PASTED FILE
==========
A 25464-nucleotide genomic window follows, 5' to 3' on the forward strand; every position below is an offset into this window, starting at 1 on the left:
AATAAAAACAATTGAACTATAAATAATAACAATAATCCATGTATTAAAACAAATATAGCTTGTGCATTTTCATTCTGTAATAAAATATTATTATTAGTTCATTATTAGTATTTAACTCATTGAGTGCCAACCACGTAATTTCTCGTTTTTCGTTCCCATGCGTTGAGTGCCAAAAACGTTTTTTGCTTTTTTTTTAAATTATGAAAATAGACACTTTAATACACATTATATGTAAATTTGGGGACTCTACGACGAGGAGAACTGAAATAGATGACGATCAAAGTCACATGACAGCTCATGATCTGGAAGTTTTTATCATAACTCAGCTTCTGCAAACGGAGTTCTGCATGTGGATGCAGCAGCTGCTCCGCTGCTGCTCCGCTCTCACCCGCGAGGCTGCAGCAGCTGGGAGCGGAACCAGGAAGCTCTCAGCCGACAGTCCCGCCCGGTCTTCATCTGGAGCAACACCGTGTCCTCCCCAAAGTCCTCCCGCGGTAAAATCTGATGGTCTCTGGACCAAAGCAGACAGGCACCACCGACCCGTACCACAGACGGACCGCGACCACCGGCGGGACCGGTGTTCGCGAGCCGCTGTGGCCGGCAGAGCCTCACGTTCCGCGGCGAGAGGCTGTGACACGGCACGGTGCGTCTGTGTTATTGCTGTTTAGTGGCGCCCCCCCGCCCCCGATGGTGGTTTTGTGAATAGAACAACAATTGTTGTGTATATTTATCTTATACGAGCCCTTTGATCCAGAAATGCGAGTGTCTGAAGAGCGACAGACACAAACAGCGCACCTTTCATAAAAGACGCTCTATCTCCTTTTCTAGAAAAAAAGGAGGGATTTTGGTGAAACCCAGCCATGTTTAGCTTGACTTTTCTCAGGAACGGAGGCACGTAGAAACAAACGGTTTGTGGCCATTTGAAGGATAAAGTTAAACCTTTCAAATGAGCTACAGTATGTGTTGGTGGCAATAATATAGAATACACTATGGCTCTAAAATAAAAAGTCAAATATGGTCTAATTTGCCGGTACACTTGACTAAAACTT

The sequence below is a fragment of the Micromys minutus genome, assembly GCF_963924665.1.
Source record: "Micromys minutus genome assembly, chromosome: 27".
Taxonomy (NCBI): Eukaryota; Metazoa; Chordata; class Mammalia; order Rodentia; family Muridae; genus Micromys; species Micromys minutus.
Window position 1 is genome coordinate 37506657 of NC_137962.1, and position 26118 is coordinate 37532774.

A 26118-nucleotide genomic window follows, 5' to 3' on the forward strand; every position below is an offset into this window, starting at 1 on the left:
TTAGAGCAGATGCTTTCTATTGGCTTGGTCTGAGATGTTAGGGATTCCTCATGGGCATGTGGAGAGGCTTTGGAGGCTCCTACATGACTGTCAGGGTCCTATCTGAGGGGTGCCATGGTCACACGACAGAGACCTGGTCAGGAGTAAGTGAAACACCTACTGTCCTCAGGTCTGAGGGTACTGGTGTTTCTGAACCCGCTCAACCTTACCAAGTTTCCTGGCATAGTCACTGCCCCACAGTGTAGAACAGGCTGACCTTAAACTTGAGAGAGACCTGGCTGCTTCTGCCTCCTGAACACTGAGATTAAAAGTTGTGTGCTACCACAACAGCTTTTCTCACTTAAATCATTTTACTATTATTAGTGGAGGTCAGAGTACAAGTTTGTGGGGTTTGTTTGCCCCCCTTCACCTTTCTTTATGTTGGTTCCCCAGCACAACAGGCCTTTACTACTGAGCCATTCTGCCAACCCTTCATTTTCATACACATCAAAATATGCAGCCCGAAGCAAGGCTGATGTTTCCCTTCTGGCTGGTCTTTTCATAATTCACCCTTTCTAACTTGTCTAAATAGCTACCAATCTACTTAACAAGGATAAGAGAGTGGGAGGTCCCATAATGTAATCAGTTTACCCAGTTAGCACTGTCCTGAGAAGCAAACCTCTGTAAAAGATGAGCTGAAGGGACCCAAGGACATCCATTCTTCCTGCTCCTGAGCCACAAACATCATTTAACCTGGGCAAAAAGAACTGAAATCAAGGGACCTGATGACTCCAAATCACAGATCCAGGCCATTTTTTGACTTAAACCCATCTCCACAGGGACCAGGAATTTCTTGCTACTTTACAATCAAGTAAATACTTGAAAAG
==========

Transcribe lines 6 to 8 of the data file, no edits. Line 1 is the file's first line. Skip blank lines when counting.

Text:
Window position 1 is genome coordinate 37506657 of NC_137962.1, and position 26118 is coordinate 37532774.

A 26118-nucleotide genomic window follows, 5' to 3' on the forward strand; every position below is an offset into this window, starting at 1 on the left:
TTAGAGCAGATGCTTTCTATTGGCTTGGTCTGAGATGTTAGGGATTCCTCATGGGCATGTGGAGAGGCTTTGGAGGCTCCTACATGACTGTCAGGGTCCTATCTGAGGGGTGCCATGGTCACACGACAGAGACCTGGTCAGGAGTAAGTGAAACACCTACTGTCCTCAGGTCTGAGGGTACTGGTGTTTCTGAACCCGCTCAACCTTACCAAGTTTCCTGGCATAGTCACTGCCCCACAGTGTAGAACAGGCTGACCTTAAACTTGAGAGAGACCTGGCTGCTTCTGCCTCCTGAACACTGAGATTAAAAGTTGTGTGCTACCACAACAGCTTTTCTCACTTAAATCATTTTACTATTATTAGTGGAGGTCAGAGTACAAGTTTGTGGGGTTTGTTTGCCCCCCTTCACCTTTCTTTATGTTGGTTCCCCAGCACAACAGGCCTTTACTACTGAGCCATTCTGCCAACCCTTCATTTTCATACACATCAAAATATGCAGCCCGAAGCAAGGCTGATGTTTCCCTTCTGGCTGGTCTTTTCATAATTCACCCTTTCTAACTTGTCTAAATAGCTACCAATCTACTTAACAAGGATAAGAGAGTGGGAGGTCCCATAATGTAATCAGTTTACCCAGTTAGCACTGTCCTGAGAAGCAAACCTCTGTAAAAGATGAGCTGAAGGGACCCAAGGACATCCATTCTTCCTGCTCCTGAGCCACAAACATCATTTAACCTGGGCAAAAAGAACTGAAATCAAGGGACCTGATGACTCCAAATCACAGATCCAGGCCATTTTTTGACTTAAACCCATCTCCACAGGGACCAGGAATTTCTTGCTACTTTACAATCAAGTAAATACTTGAAAAG